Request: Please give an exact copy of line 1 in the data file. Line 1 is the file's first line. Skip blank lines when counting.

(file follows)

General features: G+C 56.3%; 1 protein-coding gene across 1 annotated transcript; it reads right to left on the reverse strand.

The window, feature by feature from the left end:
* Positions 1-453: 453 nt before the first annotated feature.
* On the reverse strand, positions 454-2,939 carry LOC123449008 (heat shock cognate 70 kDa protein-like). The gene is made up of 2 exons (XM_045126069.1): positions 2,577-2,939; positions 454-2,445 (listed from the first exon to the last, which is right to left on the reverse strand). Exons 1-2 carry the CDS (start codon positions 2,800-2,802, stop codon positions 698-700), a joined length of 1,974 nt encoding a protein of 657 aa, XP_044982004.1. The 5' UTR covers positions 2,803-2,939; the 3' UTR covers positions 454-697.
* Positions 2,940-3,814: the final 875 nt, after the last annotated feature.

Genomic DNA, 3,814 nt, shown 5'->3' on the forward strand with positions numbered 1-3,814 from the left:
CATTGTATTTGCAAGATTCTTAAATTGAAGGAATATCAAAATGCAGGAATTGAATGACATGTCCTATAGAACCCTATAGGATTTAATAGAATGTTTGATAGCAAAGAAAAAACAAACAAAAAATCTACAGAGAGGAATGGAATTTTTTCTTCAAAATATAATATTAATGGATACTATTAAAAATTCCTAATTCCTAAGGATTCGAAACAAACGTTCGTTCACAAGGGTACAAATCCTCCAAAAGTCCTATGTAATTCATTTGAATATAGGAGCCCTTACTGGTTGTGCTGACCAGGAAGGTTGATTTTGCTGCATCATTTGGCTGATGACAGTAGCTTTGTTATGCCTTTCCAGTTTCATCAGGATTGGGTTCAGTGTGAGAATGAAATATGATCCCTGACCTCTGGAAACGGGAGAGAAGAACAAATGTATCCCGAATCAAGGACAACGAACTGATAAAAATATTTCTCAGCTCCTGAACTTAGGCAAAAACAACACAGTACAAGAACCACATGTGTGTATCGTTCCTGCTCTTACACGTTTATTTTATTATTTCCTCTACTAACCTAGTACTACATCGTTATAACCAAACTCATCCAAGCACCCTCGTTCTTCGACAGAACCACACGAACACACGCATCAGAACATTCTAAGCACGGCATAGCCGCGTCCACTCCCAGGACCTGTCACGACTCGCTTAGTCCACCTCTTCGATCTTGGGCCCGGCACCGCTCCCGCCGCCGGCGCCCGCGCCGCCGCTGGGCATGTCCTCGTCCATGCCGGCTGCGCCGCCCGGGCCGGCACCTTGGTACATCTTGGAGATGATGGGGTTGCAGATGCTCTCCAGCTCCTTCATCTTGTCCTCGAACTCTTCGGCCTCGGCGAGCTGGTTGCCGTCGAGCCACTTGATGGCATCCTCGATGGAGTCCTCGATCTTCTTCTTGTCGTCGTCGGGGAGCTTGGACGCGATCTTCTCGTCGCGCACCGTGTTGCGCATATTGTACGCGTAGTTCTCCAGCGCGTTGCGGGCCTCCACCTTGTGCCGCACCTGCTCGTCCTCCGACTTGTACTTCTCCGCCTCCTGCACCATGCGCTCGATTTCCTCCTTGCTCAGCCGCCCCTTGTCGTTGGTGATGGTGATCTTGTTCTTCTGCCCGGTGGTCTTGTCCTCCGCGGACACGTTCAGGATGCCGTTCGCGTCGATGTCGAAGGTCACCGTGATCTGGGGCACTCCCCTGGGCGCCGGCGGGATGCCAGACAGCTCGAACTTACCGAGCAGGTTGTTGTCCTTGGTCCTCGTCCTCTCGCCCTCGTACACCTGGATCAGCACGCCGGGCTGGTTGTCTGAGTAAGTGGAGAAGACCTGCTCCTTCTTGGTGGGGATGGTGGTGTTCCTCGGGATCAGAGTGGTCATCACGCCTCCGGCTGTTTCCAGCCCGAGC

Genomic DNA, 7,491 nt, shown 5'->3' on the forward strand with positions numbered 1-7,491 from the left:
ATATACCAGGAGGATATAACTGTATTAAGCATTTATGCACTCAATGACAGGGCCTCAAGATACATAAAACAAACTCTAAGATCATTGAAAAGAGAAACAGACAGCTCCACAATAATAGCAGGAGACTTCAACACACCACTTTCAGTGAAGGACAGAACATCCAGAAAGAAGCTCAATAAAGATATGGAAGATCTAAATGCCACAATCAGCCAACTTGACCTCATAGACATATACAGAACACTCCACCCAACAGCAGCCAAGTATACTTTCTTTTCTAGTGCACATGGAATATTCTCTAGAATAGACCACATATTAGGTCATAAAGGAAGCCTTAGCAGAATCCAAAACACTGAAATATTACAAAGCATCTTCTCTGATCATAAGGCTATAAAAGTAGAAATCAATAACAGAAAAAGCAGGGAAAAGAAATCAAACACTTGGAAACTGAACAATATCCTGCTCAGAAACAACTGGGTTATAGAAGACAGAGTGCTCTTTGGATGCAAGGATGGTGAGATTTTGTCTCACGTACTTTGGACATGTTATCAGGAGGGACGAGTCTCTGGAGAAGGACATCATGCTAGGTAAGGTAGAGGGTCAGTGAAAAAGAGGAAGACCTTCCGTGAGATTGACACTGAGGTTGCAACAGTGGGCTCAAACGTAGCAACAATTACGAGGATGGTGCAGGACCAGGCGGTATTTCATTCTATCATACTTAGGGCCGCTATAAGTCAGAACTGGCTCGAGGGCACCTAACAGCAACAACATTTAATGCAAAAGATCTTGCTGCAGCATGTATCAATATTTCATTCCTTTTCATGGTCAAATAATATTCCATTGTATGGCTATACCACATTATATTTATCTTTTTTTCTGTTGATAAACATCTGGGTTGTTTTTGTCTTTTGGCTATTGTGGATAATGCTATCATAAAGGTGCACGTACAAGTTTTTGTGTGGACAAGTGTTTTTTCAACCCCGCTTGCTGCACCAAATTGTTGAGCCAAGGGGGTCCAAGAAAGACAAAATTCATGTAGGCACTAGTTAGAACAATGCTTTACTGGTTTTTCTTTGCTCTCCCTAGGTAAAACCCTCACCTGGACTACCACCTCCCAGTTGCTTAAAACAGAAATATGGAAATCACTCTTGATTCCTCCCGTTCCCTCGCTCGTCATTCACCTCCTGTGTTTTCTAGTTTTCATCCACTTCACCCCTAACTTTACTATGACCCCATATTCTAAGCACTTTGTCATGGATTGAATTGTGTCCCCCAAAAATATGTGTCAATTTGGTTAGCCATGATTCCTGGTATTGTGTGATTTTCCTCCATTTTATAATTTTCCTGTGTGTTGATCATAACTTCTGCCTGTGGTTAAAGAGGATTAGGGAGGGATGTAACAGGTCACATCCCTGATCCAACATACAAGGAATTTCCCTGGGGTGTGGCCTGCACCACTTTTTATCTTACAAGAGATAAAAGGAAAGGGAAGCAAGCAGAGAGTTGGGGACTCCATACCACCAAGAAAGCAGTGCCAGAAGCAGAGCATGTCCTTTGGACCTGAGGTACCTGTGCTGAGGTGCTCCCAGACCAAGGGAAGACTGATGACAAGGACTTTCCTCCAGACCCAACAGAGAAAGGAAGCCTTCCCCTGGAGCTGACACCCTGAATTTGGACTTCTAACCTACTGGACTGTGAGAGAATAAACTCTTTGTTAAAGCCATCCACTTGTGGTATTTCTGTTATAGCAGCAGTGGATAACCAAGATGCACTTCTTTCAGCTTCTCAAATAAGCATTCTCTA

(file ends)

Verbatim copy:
General features: G+C 56.3%; 1 protein-coding gene across 1 annotated transcript; it reads right to left on the reverse strand.